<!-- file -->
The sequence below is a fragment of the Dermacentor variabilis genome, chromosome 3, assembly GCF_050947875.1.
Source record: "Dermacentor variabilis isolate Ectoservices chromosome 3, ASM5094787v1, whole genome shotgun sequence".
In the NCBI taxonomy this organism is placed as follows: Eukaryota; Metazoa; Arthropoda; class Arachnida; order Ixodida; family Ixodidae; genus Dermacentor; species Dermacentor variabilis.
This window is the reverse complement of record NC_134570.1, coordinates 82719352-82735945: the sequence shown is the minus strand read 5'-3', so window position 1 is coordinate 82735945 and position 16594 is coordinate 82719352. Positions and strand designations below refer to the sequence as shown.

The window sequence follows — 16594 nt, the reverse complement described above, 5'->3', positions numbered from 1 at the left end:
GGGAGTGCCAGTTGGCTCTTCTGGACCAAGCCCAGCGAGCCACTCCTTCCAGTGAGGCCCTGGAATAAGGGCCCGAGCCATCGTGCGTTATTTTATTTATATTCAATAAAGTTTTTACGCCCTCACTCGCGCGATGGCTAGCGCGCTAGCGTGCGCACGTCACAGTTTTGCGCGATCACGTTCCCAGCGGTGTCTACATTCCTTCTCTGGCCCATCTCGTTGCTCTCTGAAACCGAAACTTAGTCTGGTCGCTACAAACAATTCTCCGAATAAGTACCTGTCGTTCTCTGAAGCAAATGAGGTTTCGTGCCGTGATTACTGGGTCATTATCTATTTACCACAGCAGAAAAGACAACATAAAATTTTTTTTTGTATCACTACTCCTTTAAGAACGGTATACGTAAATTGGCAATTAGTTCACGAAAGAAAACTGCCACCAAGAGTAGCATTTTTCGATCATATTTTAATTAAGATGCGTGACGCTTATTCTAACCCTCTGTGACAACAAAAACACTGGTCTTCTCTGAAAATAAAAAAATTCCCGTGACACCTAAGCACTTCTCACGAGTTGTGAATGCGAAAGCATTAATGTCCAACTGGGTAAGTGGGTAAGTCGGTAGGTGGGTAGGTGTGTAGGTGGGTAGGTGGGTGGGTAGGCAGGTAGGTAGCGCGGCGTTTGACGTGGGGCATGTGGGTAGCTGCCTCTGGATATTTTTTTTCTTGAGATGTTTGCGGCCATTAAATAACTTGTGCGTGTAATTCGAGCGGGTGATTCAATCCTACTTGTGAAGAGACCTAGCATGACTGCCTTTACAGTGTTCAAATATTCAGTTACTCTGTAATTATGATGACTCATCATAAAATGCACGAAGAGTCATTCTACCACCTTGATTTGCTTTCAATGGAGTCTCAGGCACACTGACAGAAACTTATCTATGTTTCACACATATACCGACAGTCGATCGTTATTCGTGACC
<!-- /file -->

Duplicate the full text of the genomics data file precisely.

The sequence below is a fragment of the Dermacentor variabilis genome, chromosome 3, assembly GCF_050947875.1.
Source record: "Dermacentor variabilis isolate Ectoservices chromosome 3, ASM5094787v1, whole genome shotgun sequence".
In the NCBI taxonomy this organism is placed as follows: Eukaryota; Metazoa; Arthropoda; class Arachnida; order Ixodida; family Ixodidae; genus Dermacentor; species Dermacentor variabilis.
This window is the reverse complement of record NC_134570.1, coordinates 82719352-82735945: the sequence shown is the minus strand read 5'-3', so window position 1 is coordinate 82735945 and position 16594 is coordinate 82719352. Positions and strand designations below refer to the sequence as shown.

The window sequence follows — 16594 nt, the reverse complement described above, 5'->3', positions numbered from 1 at the left end:
GGGAGTGCCAGTTGGCTCTTCTGGACCAAGCCCAGCGAGCCACTCCTTCCAGTGAGGCCCTGGAATAAGGGCCCGAGCCATCGTGCGTTATTTTATTTATATTCAATAAAGTTTTTACGCCCTCACTCGCGCGATGGCTAGCGCGCTAGCGTGCGCACGTCACAGTTTTGCGCGATCACGTTCCCAGCGGTGTCTACATTCCTTCTCTGGCCCATCTCGTTGCTCTCTGAAACCGAAACTTAGTCTGGTCGCTACAAACAATTCTCCGAATAAGTACCTGTCGTTCTCTGAAGCAAATGAGGTTTCGTGCCGTGATTACTGGGTCATTATCTATTTACCACAGCAGAAAAGACAACATAAAATTTTTTTTTGTATCACTACTCCTTTAAGAACGGTATACGTAAATTGGCAATTAGTTCACGAAAGAAAACTGCCACCAAGAGTAGCATTTTTCGATCATATTTTAATTAAGATGCGTGACGCTTATTCTAACCCTCTGTGACAACAAAAACACTGGTCTTCTCTGAAAATAAAAAAATTCCCGTGACACCTAAGCACTTCTCACGAGTTGTGAATGCGAAAGCATTAATGTCCAACTGGGTAAGTGGGTAAGTCGGTAGGTGGGTAGGTGTGTAGGTGGGTAGGTGGGTGGGTAGGCAGGTAGGTAGCGCGGCGTTTGACGTGGGGCATGTGGGTAGCTGCCTCTGGATATTTTTTTTCTTGAGATGTTTGCGGCCATTAAATAACTTGTGCGTGTAATTCGAGCGGGTGATTCAATCCTACTTGTGAAGAGACCTAGCATGACTGCCTTTACAGTGTTCAAATATTCAGTTACTCTGTAATTATGATGACTCATCATAAAATGCACGAAGAGTCATTCTACCACCTTGATTTGCTTTCAATGGAGTCTCAGGCACACTGACAGAAACTTATCTATGTTTCACACATATACCGACAGTCGATCGTTATTCGTGACC